The Derby du Rhône (French pronunciation: [døbi du ʁon], Rhône Derby; also referred to as the Derby des Rhône-Alpes or simply Le Derby) is a football match contested between French clubs Olympique Lyonnais and AS Saint-Étienne. Both clubs are located in the region of Rhône-Alpes. Saint Etienne, though, does not stand near the Rhône river nore belongs to the Rhône département. It rather belongs to the Loire département, taking its name from another famous French river, the Loire. Saint Etienne fans thus insist that the Derby's and rivalry's name is incorrect, although it is widely used in French media.
The two clubs first met in 1951 and, due to the each club's close proximity towards each other being separated by only 50 kilometres (31 mi), a hotly contested rivalry developed. The Derby du Rhône is cited as one of the high-points of the Ligue 1 season and, like other major rivalries, extends outside of the pitch. The rivalry is locally considered a symbolic challenge between the two cities, as the city of Lyon is considered white collar while its counterpart Saint-Étienne is viewed by the locals as more blue collar.
The derby also pits the recently most successful French club (Lyon) against the formerly biggest French club (Saint-Étienne). During the 20th century, Saint-Étienne was the most successful club in French football winning ten league titles between 1957–1981, a record that still stands today. During that span, the club also won six Coupe de France titles and performed well at European level. However, following the club's relegation to the second division in 1984, Saint-Étienne's stranglehold on the football scene in France began to dwindle. Lyon began a similar ascension into French football at the beginning of the new millennium when the club won their first-ever Ligue 1 championship in 2002. The initial title started a national record-breaking streak of seven successive titles, a streak unmatched in French football history. Lyon have also reached the semi-finals of the UEFA Champions League, a feat that hasn't been matched by a French club since 2004 when AS Monaco reached the final.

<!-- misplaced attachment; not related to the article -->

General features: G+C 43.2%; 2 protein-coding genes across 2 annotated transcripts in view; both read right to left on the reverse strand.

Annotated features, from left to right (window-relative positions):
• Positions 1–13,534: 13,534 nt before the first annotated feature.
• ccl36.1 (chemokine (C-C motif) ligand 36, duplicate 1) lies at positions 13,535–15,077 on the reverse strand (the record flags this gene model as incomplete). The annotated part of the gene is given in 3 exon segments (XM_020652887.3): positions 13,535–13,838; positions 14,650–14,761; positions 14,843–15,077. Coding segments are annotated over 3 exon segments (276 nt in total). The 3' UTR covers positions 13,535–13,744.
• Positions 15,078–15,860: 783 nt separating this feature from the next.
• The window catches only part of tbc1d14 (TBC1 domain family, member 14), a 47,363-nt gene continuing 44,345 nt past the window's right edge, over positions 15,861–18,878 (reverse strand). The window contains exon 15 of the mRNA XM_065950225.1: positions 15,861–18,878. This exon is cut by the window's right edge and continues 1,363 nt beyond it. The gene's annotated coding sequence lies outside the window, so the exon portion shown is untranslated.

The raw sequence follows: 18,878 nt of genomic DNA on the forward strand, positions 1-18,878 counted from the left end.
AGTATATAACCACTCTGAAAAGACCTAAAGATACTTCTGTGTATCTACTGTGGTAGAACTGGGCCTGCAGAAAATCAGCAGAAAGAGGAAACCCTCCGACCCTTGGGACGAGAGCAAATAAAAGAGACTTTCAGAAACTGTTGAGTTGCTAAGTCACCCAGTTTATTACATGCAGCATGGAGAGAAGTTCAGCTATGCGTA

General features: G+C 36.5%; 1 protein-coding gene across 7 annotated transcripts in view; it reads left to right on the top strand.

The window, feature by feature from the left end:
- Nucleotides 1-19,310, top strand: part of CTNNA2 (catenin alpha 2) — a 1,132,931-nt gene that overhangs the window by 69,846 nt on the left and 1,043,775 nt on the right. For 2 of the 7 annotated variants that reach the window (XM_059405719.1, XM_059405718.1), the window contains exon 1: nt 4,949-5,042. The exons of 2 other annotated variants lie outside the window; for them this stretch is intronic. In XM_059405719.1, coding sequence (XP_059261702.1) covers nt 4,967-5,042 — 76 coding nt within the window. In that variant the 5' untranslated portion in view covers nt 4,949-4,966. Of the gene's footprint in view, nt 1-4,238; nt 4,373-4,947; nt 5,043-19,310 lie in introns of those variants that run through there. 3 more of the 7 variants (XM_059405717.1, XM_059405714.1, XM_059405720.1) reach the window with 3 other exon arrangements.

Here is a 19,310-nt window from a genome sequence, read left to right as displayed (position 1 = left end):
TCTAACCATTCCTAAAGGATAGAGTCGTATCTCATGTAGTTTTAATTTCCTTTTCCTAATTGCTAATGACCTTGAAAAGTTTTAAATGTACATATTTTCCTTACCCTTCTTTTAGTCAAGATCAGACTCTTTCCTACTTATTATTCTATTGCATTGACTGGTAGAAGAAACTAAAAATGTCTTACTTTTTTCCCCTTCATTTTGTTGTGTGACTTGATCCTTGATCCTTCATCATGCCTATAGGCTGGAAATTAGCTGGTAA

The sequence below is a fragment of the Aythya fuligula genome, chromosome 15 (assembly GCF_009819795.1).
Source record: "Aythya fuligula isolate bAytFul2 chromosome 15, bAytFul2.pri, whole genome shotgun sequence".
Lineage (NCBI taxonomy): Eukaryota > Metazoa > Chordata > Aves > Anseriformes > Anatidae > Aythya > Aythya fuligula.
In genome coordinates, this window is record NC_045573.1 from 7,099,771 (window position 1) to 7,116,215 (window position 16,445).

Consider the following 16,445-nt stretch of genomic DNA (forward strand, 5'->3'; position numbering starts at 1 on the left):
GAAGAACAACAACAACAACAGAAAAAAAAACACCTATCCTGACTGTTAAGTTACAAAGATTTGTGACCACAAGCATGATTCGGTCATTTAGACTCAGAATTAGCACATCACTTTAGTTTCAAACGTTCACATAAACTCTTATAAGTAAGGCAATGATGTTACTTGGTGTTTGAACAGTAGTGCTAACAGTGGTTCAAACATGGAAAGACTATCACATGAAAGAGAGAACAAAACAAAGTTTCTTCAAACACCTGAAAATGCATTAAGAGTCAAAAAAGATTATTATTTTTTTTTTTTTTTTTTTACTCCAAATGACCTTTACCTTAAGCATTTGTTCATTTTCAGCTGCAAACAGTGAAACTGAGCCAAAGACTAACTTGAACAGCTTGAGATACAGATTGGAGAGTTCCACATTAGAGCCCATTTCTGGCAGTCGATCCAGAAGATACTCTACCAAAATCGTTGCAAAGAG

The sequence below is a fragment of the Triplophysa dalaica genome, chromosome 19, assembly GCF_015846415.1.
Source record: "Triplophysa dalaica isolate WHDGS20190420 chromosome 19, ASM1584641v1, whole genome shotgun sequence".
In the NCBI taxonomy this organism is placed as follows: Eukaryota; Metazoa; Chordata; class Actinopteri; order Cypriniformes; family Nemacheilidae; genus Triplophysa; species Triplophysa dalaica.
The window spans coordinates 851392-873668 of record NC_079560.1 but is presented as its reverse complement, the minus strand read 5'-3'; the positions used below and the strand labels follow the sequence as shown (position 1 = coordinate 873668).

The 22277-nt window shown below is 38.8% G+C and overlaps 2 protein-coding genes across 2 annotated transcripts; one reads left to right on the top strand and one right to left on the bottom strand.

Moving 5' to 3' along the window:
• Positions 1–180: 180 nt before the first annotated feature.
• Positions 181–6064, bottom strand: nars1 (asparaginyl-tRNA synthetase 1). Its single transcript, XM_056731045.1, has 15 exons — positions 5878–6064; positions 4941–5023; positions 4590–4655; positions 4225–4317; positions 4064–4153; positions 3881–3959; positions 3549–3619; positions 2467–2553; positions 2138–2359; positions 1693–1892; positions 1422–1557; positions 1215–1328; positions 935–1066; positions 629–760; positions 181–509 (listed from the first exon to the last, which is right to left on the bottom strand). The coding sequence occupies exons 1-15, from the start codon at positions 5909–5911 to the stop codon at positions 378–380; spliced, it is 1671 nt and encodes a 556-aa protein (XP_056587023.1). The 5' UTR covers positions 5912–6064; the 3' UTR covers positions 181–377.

Due to the clubs' ongoing rivalry, few players have played for both Lyon and Saint-Étienne. Since the two clubs first contested each other in 1951, only 27 players have played for both Lyon and Saint-Étienne and only 13 players have transferred directly from Lyon to Saint-Étienne and vice-versa. The first player to "commit" the offense was Antoine Rodriguez in 1951, when after having a nine-year spell at Saint-Étienne, he moved to Lyon, where he spent only one season. Other notable players who made the switch were Aimé Jacquet who, after having a successful 13-year career with Saint-Étienne, departed the club for Lyon, where he spent three seasons. Jacquet later went on to manage Lyon and coached the team to the 1973 Coupe de France Final. Similarly, strikerBernard Lacombe established himself as one of Lyon's all-time leading goalscorers before leaving the club for Saint-Étienne in 1978 where he was often booed and jeered, which led to the player departing the club for Bordeaux after one season. The other players who transferred directly between clubs are François Lemasson, Alain Moizan, Andre Calligaris, Romarin Billong, Jean-Luc Sassus, Christopher Deguerville, Grégory Coupet, Franck Priou, Lamine Diatta, and Bafétimbi Gomis.